As shared in our previous blog, revisiting the basics of PMO, we have been helping new, as well experienced, project professionals get to grips with PMO. In our PMO webinars, we opened the floor to our peers who had questions. Here are the answers to some need-to-know PMO questions.
What is a virtual PMO and how do you make it work?
A virtual PMO isn’t something in the metaverse (though that would be cool). It’s when there are PMO functions and services in the organisation, but they are all provided by individuals within their roles, for example project finance is provided by the finance team. There is much debate about whether a fully virtual PMO can be truly efficient, but many organisations have virtual members, such as in finance or procurement, so this works for them.
Where does change management sit within the PMO?
Where change management sits within the PMO very much depends on where change management sits within the wider organisation. If it is considered a type of project, or embedded within programmes, it’s likely that the methods, processes, etc, will sit within the PMO alongside the project methods and processes. If change is seen to be something different it may have its own PMO – a CPMO (change PMO).
What determines whether you would set up a temporary PMO instead of using your organisation’s established PMO? What if you have already begun the delivery phase?
A temporary PMO is set up to support one specific project or programme. There are a number of reasons why this may be beneficial, including localising of methods and processes, level of support required, geographical location and range of services required that are not provided by a central PMO. It doesn’t matter if the delivery phase has already begun?
When we talk about analysts in PMO, do you mean in analysing information coming into the PMO such as reporting and risk information?
Yes. The portfolio analyst will have ownership of the portfolio dashboard and will be able to provide insight and guidance to the senior teams about what decisions need to be made, the implications of those decisions and where their support is required.
Have you seen many instances where a Portfolio Office exists on its own, with no project or programme offices? Any reasons why this wouldn’t be viable?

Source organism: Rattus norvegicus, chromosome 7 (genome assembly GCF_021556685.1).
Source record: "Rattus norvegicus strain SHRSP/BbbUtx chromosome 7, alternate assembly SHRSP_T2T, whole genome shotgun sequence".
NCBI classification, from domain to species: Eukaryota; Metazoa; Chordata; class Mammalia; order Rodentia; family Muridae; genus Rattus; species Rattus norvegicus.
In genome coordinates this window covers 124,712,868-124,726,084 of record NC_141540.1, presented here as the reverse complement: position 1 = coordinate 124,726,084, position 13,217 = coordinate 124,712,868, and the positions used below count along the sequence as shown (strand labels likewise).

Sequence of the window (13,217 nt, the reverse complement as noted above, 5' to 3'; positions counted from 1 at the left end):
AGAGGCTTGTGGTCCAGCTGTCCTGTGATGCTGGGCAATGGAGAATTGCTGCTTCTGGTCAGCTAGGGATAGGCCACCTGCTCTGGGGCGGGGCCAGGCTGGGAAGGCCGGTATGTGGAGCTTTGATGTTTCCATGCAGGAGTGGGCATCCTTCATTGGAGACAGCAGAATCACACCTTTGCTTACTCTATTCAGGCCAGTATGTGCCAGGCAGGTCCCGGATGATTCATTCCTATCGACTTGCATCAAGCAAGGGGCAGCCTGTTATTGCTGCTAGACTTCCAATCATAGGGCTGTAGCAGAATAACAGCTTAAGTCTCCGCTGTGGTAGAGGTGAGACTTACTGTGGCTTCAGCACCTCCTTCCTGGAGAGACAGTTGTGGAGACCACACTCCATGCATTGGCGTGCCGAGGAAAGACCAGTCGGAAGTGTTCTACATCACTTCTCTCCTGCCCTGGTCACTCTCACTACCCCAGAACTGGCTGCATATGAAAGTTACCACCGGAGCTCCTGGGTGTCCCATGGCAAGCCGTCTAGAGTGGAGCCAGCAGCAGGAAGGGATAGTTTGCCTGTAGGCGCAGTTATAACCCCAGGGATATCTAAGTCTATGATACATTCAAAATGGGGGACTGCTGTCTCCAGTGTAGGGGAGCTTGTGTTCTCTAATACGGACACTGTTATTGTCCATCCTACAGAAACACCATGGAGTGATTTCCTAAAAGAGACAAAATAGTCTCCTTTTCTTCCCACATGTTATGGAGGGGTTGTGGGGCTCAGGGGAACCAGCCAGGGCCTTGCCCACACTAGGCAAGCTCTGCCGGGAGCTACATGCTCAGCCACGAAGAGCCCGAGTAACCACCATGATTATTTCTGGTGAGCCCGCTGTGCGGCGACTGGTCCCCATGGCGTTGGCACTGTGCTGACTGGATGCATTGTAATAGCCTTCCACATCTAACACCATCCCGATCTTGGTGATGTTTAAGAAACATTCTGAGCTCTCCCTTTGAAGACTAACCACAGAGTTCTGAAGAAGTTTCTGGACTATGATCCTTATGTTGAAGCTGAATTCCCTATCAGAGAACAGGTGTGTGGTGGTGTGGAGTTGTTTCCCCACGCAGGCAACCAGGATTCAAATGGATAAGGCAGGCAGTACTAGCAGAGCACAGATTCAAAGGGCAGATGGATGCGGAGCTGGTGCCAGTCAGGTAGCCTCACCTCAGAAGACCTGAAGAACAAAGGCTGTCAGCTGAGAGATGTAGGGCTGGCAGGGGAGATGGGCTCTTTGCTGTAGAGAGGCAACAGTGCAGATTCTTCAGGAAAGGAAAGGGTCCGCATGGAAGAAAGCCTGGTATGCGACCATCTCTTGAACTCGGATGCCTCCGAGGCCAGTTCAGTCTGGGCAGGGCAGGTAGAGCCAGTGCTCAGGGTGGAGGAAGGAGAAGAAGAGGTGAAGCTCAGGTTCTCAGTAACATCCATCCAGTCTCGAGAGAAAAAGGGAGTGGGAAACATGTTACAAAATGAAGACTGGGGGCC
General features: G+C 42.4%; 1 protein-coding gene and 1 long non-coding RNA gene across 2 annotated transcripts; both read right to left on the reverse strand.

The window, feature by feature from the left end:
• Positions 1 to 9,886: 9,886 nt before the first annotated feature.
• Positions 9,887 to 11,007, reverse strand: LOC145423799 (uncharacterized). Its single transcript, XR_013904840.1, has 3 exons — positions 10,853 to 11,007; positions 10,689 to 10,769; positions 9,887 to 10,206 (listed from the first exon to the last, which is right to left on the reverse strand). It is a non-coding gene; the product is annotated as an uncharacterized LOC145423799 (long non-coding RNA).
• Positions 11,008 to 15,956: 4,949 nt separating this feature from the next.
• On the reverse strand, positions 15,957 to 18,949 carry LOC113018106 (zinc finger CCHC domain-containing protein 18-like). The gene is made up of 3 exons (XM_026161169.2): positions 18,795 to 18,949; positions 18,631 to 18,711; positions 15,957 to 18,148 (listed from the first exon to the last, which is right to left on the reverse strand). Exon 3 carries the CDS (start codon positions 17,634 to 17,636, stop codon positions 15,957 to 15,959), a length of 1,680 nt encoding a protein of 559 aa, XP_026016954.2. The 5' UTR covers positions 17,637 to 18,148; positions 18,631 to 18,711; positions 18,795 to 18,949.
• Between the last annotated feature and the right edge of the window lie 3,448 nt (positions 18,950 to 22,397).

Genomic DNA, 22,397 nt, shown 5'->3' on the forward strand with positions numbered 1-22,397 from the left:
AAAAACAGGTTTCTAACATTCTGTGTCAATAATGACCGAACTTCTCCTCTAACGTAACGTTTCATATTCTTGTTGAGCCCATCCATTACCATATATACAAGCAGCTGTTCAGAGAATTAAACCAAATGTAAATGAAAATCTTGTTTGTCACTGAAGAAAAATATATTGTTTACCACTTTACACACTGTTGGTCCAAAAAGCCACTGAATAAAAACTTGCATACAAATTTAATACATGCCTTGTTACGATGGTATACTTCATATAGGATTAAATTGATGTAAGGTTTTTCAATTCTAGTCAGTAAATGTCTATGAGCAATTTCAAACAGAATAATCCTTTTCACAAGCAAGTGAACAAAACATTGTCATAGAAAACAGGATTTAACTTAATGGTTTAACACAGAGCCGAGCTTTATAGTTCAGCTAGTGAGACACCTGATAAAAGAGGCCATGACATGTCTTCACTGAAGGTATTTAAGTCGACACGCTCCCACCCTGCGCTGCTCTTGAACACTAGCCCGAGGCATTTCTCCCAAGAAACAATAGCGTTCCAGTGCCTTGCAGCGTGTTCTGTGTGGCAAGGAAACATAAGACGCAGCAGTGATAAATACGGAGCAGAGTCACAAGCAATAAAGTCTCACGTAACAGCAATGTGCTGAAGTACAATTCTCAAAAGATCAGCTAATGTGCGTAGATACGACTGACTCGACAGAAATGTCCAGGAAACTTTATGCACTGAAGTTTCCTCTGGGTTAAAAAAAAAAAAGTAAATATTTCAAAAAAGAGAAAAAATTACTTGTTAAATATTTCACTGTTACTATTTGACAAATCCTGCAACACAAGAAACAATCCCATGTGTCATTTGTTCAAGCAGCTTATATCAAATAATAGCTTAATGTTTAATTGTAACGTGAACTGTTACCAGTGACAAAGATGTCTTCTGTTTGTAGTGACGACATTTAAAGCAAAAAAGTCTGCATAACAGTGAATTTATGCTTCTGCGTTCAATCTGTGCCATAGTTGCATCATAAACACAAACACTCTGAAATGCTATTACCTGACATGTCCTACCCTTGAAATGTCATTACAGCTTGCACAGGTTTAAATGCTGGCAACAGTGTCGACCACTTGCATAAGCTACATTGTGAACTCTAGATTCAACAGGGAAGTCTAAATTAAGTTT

Organisations may have a strategy or business planning department (often reporting into Finance) who work with, and on behalf of, the senior executive. Their role is often more focussed on determining the organisational strategy and less on delivery. Some may also consider the benefits of delivery activities, but may not have a direct link through to programme and project scoping and delivery. It is viable if there is portfolio office that sits alongside or links down through the programme offices.
A prime example of a very large PMO structure that operates in this way but is ‘standalone’ is High Speed 2 (HS2), which featured in our first PMO 101 webinar. Here the Integrated PMO (portfolio management office by another name) was responsible for the ‘overarching’ performance of the portfolio and strategy. There were streams of PMO focussed on:
- Integrated PMO (strategy / benefits/ competencies Portfolio Office)
- Strategic planning (supports the portfolio office – high level planning)
- Risk and assurance (high level risk management and second line assurance)
- Controls (performance, change management and estimating (modelling))
- PMO (quality / first line assurance / methods and standards)
HS2’s Integrated PMO is a very large, standalone PMO model that is not part of a larger organisation. The HS2 programme is in effect a new delivery organisation that will exist for a minimum of 18 years.
Our industry continues to evolve, for those just starting out in PMO, or looking to explore PMO further, visit or APM PMO SIG page, where you’ll find interviews, articles and opinions.
You may also be interested in:
- What is a PMO?
- Revisiting the basics of PMO
- The Virtual PMO (vPMO) team: threats, opportunities and benefits
- Being a part of the project community
This blog was co-written by Neil Banks and Emma-Ruth Arnaz-Pemberton
Emma-Ruth Arnaz-Pemberton is a Project, Programme and Portfolio specialist with extensive experience in the change management industry with a particular focus on collaboration, PMO conception & strategy, method and capability development.